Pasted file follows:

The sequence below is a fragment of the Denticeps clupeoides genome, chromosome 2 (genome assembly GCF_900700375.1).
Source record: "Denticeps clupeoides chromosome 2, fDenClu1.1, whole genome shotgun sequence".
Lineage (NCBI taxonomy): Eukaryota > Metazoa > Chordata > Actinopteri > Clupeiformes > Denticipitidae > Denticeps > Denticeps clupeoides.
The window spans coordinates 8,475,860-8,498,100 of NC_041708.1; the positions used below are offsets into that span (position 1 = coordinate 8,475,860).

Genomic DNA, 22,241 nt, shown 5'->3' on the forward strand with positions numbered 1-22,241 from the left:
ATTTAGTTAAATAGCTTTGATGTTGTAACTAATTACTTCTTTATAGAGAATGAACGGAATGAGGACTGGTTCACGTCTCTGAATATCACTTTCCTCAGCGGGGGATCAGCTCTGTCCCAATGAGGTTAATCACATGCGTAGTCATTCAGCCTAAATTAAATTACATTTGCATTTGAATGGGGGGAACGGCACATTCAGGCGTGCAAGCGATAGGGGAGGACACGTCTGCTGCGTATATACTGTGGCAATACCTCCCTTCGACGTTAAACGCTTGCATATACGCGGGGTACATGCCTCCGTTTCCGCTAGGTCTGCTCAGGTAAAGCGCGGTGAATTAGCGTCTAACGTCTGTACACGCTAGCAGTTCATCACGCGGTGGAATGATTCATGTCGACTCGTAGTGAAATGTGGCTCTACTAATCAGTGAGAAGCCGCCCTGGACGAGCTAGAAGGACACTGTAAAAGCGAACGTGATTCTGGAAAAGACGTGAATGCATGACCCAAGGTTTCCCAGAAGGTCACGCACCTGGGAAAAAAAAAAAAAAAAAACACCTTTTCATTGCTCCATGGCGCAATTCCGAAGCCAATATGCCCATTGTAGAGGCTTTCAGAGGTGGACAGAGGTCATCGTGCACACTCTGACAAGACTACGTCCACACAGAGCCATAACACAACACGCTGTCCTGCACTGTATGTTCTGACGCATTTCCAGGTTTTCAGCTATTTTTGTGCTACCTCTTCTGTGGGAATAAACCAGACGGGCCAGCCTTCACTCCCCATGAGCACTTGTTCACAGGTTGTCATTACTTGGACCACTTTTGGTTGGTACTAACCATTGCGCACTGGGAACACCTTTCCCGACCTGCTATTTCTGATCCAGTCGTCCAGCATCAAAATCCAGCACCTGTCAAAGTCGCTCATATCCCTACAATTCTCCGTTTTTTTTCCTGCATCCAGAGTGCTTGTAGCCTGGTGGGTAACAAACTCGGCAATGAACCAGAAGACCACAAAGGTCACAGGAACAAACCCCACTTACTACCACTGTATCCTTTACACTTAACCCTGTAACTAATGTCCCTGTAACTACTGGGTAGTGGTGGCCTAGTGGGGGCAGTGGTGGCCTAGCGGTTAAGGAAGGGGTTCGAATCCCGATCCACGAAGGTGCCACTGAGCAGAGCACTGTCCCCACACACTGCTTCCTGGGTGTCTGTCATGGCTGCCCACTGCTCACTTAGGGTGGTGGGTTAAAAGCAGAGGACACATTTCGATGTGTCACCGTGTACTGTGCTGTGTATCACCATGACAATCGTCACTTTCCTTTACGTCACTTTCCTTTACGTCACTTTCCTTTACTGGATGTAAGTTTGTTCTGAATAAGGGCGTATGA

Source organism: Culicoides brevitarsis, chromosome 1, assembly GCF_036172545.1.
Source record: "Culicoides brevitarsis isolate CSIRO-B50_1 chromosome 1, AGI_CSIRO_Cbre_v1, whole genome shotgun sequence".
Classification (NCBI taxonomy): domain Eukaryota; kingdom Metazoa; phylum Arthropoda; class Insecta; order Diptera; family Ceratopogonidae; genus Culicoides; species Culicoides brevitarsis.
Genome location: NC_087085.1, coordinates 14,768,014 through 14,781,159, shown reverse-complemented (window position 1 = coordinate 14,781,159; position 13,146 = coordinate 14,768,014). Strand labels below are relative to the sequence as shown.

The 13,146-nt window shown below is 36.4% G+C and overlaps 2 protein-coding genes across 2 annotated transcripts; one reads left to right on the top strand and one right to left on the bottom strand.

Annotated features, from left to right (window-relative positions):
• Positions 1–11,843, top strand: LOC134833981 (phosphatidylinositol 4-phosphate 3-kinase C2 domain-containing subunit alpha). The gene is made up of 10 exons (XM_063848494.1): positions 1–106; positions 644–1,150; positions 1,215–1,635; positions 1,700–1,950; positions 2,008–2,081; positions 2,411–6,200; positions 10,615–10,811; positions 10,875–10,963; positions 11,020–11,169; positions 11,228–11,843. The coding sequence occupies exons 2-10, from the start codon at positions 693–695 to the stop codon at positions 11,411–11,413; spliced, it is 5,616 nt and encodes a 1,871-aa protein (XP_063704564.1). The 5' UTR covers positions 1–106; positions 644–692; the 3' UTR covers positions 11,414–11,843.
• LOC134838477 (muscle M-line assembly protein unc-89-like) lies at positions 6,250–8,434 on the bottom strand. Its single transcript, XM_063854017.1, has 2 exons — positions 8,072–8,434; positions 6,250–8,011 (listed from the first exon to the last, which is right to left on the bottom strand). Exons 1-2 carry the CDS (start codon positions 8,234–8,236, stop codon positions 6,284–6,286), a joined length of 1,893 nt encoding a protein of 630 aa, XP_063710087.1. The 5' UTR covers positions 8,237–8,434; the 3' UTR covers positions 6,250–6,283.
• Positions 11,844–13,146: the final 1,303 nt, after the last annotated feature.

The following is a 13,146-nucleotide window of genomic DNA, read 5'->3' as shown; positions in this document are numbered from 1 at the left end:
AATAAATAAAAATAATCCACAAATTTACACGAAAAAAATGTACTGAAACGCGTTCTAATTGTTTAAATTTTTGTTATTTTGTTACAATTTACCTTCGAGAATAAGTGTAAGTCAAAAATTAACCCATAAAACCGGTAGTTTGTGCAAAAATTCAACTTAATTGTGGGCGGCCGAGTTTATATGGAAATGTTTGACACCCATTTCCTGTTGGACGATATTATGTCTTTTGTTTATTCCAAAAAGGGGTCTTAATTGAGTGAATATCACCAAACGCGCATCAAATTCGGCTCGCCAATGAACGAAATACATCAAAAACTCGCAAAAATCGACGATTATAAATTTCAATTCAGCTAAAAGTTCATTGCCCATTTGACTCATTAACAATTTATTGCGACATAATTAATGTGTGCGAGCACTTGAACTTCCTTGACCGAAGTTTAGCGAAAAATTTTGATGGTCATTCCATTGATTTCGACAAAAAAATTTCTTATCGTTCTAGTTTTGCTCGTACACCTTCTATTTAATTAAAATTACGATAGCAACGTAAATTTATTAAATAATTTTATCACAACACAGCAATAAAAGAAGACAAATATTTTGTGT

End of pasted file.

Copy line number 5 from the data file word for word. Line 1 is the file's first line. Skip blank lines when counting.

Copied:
Genomic DNA, 22,241 nt, shown 5'->3' on the forward strand with positions numbered 1-22,241 from the left: